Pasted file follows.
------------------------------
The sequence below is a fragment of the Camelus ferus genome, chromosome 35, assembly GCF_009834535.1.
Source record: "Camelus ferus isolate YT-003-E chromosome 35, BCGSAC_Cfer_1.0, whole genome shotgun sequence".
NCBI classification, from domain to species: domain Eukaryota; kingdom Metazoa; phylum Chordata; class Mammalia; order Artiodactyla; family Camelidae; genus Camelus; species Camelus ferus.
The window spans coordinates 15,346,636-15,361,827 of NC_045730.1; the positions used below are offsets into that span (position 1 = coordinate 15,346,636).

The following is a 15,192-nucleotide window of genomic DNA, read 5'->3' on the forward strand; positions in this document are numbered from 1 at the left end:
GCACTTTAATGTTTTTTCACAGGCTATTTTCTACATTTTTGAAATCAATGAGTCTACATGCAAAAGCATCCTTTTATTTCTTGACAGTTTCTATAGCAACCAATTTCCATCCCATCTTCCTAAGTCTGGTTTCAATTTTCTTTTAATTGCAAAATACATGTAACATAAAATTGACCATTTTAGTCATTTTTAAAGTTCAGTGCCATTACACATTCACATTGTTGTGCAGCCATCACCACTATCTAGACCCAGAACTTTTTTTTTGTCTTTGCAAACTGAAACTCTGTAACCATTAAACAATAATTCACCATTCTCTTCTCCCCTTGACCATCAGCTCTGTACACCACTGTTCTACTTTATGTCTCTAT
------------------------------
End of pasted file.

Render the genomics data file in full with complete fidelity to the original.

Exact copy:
The sequence below is a fragment of the Camelus ferus genome, chromosome 35, assembly GCF_009834535.1.
Source record: "Camelus ferus isolate YT-003-E chromosome 35, BCGSAC_Cfer_1.0, whole genome shotgun sequence".
NCBI classification, from domain to species: domain Eukaryota; kingdom Metazoa; phylum Chordata; class Mammalia; order Artiodactyla; family Camelidae; genus Camelus; species Camelus ferus.
The window spans coordinates 15,346,636-15,361,827 of NC_045730.1; the positions used below are offsets into that span (position 1 = coordinate 15,346,636).

The following is a 15,192-nucleotide window of genomic DNA, read 5'->3' on the forward strand; positions in this document are numbered from 1 at the left end:
GCACTTTAATGTTTTTTCACAGGCTATTTTCTACATTTTTGAAATCAATGAGTCTACATGCAAAAGCATCCTTTTATTTCTTGACAGTTTCTATAGCAACCAATTTCCATCCCATCTTCCTAAGTCTGGTTTCAATTTTCTTTTAATTGCAAAATACATGTAACATAAAATTGACCATTTTAGTCATTTTTAAAGTTCAGTGCCATTACACATTCACATTGTTGTGCAGCCATCACCACTATCTAGACCCAGAACTTTTTTTTTGTCTTTGCAAACTGAAACTCTGTAACCATTAAACAATAATTCACCATTCTCTTCTCCCCTTGACCATCAGCTCTGTACACCACTGTTCTACTTTATGTCTCTAT